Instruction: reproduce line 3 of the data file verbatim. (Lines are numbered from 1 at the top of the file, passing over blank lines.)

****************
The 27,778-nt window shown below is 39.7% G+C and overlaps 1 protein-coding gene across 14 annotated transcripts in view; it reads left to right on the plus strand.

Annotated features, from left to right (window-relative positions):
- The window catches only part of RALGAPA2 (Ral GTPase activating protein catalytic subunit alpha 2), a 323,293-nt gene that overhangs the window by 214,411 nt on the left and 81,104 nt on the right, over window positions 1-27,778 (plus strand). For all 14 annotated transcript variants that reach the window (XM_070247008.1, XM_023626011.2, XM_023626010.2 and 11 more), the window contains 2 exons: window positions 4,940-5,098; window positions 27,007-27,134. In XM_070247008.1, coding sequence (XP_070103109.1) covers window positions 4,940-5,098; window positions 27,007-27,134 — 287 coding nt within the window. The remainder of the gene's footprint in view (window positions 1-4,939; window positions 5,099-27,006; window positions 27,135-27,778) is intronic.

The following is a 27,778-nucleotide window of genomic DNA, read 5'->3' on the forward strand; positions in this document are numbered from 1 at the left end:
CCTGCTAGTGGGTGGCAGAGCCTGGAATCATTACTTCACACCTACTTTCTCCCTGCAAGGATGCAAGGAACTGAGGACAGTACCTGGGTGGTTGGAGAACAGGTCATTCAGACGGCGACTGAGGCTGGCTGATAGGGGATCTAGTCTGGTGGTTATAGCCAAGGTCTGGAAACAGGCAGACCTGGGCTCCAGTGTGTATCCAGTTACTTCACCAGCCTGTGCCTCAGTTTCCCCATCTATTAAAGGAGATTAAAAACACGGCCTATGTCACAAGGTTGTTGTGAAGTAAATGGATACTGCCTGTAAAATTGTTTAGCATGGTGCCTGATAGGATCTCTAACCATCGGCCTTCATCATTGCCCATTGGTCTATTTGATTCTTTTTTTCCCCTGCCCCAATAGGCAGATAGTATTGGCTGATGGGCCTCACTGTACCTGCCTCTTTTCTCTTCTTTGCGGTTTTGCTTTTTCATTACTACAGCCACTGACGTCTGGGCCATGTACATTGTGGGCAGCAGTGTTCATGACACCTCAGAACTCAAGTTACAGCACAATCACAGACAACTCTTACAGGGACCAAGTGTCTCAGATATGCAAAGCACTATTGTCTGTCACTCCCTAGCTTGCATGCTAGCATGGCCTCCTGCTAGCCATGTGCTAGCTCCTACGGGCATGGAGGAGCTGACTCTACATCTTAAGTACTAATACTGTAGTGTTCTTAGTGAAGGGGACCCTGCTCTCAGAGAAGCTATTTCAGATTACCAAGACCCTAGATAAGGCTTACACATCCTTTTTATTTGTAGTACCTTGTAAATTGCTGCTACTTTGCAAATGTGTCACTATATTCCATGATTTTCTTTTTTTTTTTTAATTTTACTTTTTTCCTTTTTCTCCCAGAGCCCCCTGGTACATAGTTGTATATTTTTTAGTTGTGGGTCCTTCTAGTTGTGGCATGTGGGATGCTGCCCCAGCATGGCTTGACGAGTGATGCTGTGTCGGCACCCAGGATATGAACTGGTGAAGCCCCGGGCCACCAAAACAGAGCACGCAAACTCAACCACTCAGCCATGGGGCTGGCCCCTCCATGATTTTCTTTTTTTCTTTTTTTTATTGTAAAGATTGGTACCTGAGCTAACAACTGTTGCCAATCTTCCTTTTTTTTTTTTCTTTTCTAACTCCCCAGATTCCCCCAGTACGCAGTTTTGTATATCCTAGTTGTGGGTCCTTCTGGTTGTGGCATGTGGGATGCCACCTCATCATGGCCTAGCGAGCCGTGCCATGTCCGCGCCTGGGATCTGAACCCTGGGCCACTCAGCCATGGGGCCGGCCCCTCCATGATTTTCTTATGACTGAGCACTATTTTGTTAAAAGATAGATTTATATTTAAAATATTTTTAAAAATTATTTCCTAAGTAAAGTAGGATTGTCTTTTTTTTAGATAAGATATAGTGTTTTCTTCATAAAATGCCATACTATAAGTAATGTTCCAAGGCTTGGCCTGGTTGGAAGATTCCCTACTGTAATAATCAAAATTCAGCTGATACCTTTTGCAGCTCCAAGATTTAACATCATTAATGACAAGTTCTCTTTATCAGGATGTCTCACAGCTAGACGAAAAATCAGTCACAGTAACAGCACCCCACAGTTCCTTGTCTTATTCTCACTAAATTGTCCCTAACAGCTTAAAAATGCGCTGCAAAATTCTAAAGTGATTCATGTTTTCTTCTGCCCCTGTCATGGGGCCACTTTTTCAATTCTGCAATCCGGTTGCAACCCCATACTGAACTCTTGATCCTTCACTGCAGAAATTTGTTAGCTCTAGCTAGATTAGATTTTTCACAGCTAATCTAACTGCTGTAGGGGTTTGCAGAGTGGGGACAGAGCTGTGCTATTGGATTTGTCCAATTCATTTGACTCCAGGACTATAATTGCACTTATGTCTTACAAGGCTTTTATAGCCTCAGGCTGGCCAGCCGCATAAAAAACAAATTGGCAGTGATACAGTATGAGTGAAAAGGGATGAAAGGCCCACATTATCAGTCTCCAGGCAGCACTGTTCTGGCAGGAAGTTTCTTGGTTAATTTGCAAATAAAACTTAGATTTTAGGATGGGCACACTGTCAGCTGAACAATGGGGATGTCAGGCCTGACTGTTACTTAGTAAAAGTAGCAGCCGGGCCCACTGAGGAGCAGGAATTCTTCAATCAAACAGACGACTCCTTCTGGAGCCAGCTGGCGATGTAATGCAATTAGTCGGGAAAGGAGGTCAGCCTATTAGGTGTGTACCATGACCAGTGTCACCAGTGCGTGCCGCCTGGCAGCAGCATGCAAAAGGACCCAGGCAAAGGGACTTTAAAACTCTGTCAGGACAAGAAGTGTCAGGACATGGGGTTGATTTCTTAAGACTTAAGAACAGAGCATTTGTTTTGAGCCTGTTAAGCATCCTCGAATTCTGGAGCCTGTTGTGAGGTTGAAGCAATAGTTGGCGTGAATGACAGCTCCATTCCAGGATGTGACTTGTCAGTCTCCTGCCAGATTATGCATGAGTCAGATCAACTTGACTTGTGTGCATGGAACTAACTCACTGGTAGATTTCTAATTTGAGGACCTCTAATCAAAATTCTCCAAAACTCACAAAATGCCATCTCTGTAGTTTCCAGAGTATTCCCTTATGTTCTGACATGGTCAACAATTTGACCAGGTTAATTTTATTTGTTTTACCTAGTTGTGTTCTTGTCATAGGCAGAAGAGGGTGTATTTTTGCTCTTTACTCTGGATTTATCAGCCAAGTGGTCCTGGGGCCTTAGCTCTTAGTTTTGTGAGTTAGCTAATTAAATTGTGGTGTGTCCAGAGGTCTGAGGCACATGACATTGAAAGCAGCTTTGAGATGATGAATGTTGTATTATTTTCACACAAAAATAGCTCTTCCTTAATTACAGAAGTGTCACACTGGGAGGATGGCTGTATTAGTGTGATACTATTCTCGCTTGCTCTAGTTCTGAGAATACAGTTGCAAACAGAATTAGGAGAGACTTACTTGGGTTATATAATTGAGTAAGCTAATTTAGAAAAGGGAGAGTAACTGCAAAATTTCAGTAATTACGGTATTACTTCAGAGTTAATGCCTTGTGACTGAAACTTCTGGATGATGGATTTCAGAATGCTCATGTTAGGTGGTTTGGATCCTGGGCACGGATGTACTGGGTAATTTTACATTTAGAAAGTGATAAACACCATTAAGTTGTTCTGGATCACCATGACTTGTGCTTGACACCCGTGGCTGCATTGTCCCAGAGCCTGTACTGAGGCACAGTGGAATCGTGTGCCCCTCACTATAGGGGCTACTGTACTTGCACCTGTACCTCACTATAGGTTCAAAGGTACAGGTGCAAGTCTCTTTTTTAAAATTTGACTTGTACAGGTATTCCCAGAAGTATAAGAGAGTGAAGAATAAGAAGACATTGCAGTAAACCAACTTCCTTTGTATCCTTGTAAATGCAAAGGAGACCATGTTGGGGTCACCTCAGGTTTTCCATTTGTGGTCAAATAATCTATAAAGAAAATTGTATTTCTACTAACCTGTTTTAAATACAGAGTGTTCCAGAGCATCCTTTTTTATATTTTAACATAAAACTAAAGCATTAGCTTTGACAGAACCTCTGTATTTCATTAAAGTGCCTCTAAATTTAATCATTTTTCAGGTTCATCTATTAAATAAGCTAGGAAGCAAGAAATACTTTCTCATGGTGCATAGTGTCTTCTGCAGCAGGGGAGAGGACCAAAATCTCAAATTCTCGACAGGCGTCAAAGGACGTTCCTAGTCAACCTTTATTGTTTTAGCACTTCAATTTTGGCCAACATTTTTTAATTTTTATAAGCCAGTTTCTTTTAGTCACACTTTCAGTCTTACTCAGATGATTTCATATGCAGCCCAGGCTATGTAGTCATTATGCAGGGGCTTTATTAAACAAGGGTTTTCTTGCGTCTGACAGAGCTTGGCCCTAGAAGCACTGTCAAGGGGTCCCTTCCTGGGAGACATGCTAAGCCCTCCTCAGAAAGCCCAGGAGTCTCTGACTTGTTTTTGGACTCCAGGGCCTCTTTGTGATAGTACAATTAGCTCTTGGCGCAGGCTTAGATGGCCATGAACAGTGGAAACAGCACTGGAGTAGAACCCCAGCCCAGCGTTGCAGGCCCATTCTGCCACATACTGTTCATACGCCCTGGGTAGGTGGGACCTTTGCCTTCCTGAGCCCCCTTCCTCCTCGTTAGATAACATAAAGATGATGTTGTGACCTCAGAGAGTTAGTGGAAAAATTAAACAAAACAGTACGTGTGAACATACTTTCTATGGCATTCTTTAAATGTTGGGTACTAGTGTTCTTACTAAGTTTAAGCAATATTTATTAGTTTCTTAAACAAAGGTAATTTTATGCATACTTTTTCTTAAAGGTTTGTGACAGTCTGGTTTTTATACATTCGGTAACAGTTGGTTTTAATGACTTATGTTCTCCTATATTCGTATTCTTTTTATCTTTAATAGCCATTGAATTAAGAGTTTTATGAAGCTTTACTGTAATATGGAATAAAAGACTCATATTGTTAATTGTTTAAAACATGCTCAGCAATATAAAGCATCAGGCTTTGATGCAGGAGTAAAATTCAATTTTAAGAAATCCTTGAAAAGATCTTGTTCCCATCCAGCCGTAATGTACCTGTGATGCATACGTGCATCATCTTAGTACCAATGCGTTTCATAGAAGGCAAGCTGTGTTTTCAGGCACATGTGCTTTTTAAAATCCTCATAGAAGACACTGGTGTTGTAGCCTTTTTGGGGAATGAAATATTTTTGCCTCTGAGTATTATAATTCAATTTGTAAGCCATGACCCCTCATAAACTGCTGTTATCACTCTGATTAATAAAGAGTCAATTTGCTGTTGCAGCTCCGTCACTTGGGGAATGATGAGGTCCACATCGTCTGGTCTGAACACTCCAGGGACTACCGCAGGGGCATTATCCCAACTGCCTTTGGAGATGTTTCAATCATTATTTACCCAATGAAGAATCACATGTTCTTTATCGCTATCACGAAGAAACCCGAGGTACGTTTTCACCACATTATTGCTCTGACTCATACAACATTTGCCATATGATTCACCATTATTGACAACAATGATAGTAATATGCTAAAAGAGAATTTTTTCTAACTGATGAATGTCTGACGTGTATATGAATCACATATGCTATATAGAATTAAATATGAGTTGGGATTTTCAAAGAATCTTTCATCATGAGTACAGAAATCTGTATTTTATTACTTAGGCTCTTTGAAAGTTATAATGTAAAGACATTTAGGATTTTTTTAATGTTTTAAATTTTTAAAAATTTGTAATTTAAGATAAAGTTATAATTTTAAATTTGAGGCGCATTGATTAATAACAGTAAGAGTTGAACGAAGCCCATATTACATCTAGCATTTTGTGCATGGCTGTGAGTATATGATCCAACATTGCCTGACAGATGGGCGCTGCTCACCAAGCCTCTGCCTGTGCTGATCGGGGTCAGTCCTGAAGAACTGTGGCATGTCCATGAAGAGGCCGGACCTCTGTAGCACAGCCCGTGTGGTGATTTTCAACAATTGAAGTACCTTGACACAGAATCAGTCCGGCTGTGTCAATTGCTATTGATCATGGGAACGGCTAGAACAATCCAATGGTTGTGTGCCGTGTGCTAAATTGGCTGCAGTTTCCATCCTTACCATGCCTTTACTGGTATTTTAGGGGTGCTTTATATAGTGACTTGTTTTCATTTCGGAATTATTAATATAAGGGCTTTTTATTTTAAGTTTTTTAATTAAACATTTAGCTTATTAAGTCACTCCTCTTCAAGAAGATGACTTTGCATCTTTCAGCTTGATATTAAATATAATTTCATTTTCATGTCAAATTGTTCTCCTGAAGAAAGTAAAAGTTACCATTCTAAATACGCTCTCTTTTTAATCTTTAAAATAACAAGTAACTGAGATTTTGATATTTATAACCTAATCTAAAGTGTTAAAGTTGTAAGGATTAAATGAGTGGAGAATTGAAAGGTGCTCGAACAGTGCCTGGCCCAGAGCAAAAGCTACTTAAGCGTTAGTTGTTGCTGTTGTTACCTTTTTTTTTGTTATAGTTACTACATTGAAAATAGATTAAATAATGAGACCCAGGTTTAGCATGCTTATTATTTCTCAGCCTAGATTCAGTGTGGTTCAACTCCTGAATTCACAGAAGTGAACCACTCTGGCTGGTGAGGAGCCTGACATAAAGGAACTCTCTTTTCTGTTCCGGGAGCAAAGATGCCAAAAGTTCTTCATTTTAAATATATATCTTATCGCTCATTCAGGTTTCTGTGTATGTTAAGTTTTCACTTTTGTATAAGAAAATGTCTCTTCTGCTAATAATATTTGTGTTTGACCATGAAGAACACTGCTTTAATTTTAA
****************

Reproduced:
- The window catches only part of RALGAPA2 (Ral GTPase activating protein catalytic subunit alpha 2), a 323,293-nt gene that overhangs the window by 214,411 nt on the left and 81,104 nt on the right, over window positions 1-27,778 (plus strand). For all 14 annotated transcript variants that reach the window (XM_070247008.1, XM_023626011.2, XM_023626010.2 and 11 more), the window contains 2 exons: window positions 4,940-5,098; window positions 27,007-27,134. In XM_070247008.1, coding sequence (XP_070103109.1) covers window positions 4,940-5,098; window positions 27,007-27,134 — 287 coding nt within the window. The remainder of the gene's footprint in view (window positions 1-4,939; window positions 5,099-27,006; window positions 27,135-27,778) is intronic.